Rule 201(b) of the Federal Rules of Evidence provides that a court may judicially notice a fact that is not subject to reasonable dispute because it: (1) is generally known within the trial court's territorial jurisdiction; or (2) can be accurately and readily determined from sources whose accuracy cannot reasonably be questioned. Fed. R. Evid. 201(b). The documents submitted are not the type of adjudicative facts that are judicially noticeable. Accordingly, the request for judicial notice will be denied.
The documents submitted by petitioner contemporaneously with his objections are of the type that, if attached to a complaint, are properly considered in a determination of whether a complaint states a claim sufficient to withstand dismissal. See Tellabs, Inc., v. Makor Issues & Rights, Ltd., 551 U.S. 308, 322-23 (2007); Lee v. City of Los Angeles, 250 F.3d 668, 688 (9th Cir. 2001). However, a district court has discretion not to consider evidence and argument offered for the first time in a party's objections to a magistrate judge's proposed findings and recommendations. Jones v. Blanas, 393 F.3d 918, 935 (9th Cir. 2004) (holding also that the court "must actually exercise its discretion" rather than simply ignore the new evidence or reject it sub silentio) (citing Brown v. Roe, 279 F.3d 742, 744 (9th Cir. 2002)). In Jones, the Ninth Circuit held that the district court had erred in failing to exercise its discretion whether to consider explanation provided by the plaintiff for the first time in objections to a magistrate judge's proposed findings and recommendations. Jones, 393 F.3d at 935 (citing Brown, 279 F.3d at 745). The Ninth Circuit additionally held:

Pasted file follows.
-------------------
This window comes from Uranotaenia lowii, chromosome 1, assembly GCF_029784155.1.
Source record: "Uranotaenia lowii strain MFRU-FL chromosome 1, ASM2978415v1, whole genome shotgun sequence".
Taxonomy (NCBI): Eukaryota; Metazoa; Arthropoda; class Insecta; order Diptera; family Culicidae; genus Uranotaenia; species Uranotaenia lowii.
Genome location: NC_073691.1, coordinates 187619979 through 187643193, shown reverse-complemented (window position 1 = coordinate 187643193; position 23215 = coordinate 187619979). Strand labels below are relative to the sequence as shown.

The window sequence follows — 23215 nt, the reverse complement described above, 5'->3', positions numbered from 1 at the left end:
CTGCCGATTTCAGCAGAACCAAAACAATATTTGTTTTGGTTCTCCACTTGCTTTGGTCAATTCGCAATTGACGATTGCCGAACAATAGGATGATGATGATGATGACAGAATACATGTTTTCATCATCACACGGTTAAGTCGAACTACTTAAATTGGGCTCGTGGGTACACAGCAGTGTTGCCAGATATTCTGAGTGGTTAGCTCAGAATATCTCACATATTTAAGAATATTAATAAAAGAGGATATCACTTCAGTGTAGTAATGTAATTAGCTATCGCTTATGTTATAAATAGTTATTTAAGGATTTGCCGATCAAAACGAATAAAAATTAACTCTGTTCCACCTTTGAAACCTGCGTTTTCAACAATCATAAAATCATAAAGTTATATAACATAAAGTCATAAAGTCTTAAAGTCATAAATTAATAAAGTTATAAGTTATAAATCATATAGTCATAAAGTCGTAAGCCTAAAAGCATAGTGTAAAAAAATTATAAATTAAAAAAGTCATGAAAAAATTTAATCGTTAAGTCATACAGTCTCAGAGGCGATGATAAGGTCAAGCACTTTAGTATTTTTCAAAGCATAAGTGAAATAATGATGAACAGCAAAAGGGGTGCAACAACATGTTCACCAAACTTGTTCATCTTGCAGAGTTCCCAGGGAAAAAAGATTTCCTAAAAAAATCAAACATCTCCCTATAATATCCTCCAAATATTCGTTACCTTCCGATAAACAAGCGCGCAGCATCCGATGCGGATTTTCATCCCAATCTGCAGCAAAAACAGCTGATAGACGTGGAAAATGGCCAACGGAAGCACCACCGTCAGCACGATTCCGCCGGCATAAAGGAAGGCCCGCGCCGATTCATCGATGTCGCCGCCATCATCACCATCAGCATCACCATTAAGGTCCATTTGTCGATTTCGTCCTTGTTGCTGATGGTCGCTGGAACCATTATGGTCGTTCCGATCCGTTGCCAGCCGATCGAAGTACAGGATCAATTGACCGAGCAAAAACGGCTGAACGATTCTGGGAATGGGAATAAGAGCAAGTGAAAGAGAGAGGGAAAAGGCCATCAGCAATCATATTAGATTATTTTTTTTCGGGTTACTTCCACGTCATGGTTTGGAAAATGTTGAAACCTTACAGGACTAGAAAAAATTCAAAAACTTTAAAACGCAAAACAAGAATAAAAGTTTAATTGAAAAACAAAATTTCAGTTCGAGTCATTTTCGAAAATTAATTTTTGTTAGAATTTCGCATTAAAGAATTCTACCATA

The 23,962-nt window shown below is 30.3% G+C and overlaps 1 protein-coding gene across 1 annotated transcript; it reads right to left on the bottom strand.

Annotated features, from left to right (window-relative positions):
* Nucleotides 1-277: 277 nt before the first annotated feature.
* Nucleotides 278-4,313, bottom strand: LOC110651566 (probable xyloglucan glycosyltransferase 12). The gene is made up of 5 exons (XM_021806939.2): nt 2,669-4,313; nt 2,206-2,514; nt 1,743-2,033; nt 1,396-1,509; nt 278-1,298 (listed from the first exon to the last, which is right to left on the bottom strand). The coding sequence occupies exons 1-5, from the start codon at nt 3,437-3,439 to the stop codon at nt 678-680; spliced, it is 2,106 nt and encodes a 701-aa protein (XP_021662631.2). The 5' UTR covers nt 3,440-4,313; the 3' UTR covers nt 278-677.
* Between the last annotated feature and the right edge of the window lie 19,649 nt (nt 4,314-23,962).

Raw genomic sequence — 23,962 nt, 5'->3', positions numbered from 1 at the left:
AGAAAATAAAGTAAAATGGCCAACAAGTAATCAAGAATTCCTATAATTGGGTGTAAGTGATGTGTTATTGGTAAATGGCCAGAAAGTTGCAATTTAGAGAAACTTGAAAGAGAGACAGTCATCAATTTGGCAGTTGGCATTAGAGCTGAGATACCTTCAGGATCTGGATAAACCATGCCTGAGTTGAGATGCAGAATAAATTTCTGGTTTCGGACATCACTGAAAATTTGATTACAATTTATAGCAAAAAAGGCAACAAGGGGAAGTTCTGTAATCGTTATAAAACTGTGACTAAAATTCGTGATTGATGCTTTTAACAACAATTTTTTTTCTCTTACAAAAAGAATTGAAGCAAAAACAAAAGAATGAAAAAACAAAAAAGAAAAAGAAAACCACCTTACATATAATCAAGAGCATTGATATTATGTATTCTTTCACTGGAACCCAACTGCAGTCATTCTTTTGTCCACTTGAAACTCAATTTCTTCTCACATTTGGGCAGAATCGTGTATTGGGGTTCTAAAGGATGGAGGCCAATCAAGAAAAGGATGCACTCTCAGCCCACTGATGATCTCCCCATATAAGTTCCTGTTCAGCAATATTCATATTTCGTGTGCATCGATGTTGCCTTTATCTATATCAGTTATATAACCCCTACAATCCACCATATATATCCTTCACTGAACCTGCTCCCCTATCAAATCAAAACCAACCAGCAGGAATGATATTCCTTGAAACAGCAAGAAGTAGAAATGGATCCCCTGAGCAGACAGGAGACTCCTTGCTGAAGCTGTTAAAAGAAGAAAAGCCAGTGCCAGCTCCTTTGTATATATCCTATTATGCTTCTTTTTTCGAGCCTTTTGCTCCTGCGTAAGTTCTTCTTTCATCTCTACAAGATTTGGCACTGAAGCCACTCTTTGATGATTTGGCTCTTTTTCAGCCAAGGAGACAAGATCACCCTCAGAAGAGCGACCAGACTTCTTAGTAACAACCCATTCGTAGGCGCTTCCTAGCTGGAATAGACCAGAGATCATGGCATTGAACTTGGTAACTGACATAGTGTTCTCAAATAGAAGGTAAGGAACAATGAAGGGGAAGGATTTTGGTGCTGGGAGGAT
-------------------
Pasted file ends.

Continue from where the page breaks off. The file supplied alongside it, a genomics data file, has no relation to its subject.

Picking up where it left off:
Moreover, given the circumstances under which this evidence was offered- a pro se plaintiff, ignorant of the law, offering crucial facts as soon as he understood what was necessary to prevent summary judgment against him- it would have been an abuse of discretion for the district court not to consider the evidence.
Here, despite plaintiff's alleged lack of law library access to make copies of documents, nothing prevented plaintiff from previously offering the argument now presented. Nevertheless, the undersigned finds that plaintiff, ignorant of the law, offered crucial argument as soon as he understood what was necessary to prevent dismissal of his claims for failure to exhaust. See Id. (citing Brown, 279 F.3d at 745). Accordingly, the undersigned exercises discretion to consider the new argument submitted by petitioner, and, based thereupon, vacates the findings and recommendations entered January 8, 2013.
In accordance with the above, IT IS HEREBY ORDERED that:
1. Plaintiff's motion for the appointment of counsel (Docket ...